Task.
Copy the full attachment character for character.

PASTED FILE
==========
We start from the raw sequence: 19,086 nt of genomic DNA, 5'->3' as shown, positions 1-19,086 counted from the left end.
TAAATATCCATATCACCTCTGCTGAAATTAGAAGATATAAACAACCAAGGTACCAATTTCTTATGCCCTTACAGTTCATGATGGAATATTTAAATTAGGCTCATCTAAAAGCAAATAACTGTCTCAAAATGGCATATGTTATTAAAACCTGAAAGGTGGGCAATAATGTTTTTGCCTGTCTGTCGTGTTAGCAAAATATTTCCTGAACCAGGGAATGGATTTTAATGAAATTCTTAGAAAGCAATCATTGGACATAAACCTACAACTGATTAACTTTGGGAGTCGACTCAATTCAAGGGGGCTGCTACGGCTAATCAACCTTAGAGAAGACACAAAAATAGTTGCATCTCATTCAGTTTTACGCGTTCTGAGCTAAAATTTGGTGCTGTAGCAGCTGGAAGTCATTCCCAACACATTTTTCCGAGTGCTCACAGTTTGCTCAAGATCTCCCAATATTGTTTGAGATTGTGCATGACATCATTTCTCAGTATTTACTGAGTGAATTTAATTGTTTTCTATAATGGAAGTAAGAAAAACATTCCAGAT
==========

We start from the raw sequence: 19,086 nt of genomic DNA, 5'->3' as shown, positions 1-19,086 counted from the left end.
TAAATATCCATATCACCTCTGCTGAAATTAGAAGATATAAACAACCAAGGTACCAATTTCTTATGCCCTTACAGTTCATGATGGAATATTTAAATTAGGCTCATCTAAAAGCAAATAACTGTCTCAAAATGGCATATGTTATTAAAACCTGAAAGGTGGGCAATAATGTTTTTGCCTGTCTGTCGTGTTAGCAAAATATTTCCTGAACCAGGGAATGGATTTTAATGAAATTCTTAGAAAGCAATCATTGGACATAAACCTACAACTGATTAACTTTGGGAGTCGACTCAATTCAAGGGGGCTGCTACGGCTAATCAACCTTAGAGAAGACACAAAAATAGTTGCATCTCATTCAGTTTTACGCGTTCTGAGCTAAAATTTGGTGCTGTAGCAGCTGGAAGTCATTCCCAACACATTTTTCCGAGTGCTCACAGTTTGCTCAAGATCTCCCAATATTGTTTGAGATTGTGCATGACATCATTTCTCAGTATTTACTGAGTGAATTTAATTGTTTTCTATAATGGAAGTAAGAAAAACATTCCAGAT